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Connecting oxide electronics and long-wavelength nanophotonics

It is known since 2004 that a boundary (interface) between LaAlO3 and SrTiO3, which are both insulating oxide materials, hosts an electrically conducting two-dimensional electron system (2DES). It is also known that two-dimensional electron systems support plasmon-polaritons, which are peculiar hybrid waves involving both light and oscillating electronic polarization. These waves were extensively studied in bare graphene and in heterostructures consisting of graphene and hexagonal boron-nitride (hBN). An interesting property of graphene plasmon polaritons is to electromagnetically couple to optical phonon-polaritons in hBN (hybrids of light and waves of ionic polarizations), forming plasmon-phonon polaritons. This complicated and interesting electron-ion-photon interaction, which allows controlling propagation of polaritons, has never been studied in the LaAlO3/SrTiO3 heterostructures.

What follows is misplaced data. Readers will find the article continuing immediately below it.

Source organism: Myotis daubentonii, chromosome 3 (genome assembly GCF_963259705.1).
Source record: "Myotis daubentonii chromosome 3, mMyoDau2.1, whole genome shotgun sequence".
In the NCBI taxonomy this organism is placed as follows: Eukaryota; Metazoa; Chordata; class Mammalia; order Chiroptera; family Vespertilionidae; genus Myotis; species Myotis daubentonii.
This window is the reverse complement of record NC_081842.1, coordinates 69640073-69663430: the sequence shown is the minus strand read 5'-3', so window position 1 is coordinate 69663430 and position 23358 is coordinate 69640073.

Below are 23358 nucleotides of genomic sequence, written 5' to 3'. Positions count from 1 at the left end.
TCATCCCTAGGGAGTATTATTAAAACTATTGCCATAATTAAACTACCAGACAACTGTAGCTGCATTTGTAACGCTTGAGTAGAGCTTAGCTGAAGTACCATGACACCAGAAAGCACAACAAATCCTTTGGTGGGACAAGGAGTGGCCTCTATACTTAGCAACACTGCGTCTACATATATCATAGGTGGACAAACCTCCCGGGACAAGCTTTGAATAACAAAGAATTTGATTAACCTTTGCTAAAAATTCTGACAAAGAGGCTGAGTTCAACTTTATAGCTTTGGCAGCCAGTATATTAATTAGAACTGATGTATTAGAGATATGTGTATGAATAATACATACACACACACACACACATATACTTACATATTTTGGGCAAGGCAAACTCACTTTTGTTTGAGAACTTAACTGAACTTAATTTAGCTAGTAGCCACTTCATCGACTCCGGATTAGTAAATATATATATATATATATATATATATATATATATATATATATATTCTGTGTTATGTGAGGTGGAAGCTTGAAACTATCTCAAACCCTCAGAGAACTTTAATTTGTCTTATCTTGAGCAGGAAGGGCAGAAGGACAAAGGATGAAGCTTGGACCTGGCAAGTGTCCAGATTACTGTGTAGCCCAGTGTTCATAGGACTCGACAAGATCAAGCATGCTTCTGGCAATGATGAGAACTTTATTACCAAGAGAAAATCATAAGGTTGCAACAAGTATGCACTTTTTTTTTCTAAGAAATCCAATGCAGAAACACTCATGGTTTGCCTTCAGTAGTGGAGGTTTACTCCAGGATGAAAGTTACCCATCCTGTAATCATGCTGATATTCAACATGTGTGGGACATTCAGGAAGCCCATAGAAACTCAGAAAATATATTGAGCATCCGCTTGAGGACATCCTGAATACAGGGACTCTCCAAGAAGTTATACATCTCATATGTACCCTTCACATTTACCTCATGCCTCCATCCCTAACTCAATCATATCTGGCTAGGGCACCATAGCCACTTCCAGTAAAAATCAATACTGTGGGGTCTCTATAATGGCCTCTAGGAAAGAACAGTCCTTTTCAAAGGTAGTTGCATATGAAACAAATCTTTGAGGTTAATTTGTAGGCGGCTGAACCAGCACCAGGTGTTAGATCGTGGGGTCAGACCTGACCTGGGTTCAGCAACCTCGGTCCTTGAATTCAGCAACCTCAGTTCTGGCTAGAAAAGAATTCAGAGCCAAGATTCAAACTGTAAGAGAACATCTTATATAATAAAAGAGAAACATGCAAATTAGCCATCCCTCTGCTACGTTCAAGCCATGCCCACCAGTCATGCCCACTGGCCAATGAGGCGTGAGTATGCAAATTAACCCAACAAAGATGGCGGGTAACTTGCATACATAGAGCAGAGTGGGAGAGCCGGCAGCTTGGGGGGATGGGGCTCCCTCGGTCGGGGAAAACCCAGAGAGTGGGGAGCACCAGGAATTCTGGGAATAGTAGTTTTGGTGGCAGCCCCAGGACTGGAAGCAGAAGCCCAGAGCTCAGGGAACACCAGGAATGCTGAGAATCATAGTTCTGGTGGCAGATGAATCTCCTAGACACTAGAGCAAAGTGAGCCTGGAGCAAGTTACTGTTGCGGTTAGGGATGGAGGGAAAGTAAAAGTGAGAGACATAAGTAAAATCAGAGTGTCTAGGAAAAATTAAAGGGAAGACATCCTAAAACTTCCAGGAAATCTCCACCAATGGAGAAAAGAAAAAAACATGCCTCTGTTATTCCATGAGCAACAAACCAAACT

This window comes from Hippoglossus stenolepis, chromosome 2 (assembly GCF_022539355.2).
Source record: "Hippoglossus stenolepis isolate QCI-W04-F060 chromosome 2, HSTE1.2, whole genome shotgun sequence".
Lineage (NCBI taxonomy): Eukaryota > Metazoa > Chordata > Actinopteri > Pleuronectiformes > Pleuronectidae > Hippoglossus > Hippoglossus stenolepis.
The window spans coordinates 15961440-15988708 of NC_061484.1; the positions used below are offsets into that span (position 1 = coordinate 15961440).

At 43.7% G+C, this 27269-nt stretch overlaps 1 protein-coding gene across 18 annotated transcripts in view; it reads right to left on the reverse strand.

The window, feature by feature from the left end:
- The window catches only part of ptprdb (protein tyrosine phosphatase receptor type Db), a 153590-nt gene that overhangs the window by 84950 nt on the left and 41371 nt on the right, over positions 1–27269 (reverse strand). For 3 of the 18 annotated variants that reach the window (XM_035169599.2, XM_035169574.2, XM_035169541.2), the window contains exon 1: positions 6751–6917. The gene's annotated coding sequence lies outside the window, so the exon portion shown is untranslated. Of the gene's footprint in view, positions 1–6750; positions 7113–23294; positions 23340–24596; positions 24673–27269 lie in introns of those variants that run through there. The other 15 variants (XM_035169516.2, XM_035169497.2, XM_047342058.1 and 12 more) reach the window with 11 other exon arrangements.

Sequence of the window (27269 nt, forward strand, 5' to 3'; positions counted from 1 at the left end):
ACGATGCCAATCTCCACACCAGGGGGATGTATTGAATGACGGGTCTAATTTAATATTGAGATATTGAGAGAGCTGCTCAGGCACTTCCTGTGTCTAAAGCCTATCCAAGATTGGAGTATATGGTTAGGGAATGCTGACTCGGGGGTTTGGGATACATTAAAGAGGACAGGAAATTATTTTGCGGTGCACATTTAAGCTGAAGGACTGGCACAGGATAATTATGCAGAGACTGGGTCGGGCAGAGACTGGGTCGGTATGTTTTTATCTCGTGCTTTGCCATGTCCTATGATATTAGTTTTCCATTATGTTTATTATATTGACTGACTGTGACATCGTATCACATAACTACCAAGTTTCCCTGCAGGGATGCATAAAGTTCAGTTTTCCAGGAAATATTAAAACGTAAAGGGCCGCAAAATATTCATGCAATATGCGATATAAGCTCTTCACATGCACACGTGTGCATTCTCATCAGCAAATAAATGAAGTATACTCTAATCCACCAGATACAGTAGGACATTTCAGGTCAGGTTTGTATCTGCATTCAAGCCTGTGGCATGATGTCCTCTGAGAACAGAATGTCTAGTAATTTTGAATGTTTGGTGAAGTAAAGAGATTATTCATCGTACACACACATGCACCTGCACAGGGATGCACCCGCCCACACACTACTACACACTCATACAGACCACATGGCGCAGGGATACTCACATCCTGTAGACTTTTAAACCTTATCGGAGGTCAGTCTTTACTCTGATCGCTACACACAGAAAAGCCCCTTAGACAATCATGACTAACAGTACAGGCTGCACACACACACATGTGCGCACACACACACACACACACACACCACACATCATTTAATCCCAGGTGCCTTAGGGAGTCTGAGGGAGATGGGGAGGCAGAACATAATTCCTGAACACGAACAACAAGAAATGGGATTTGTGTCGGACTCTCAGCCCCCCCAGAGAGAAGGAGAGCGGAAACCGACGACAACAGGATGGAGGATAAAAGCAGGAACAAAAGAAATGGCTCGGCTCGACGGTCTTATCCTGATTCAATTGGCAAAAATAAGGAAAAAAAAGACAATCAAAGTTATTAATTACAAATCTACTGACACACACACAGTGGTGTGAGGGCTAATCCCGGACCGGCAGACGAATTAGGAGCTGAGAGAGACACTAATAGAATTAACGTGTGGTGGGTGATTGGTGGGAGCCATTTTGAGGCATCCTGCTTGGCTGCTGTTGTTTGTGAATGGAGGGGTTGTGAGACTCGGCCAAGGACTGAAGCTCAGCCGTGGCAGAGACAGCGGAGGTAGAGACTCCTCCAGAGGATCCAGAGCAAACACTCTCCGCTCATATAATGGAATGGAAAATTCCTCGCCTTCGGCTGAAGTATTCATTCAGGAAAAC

A team of researchers from the Nano-optics Group led by Dr. Alexey Kuzmenko and Oxide Interface Physics Group headed by Prof. Jean-Marc Triscone at the Department of Quantum Matter Physics (DQMP) of the University of Geneva studied polaritonic properties of the LaAlO3/2DES/SrTiO3 system, using cryogenic infrared near-field microscopy and spectroscopy, combined with electrical resistivity measurements. Similar to the case of graphene and hBN, they observed a coupling between plasmon-polaritons in the 2DES with the phonon polaritons in SrTiO3. As a result, they were able to control the spectral properties of phonon-polaritons via thermal and electrostatic tuning of the two-dimensional gas. These results suggest that functional oxide interfaces are a new platform bridging unconventional electronics and long-wavelength nanophotonics.

Read the article in Nature Communications

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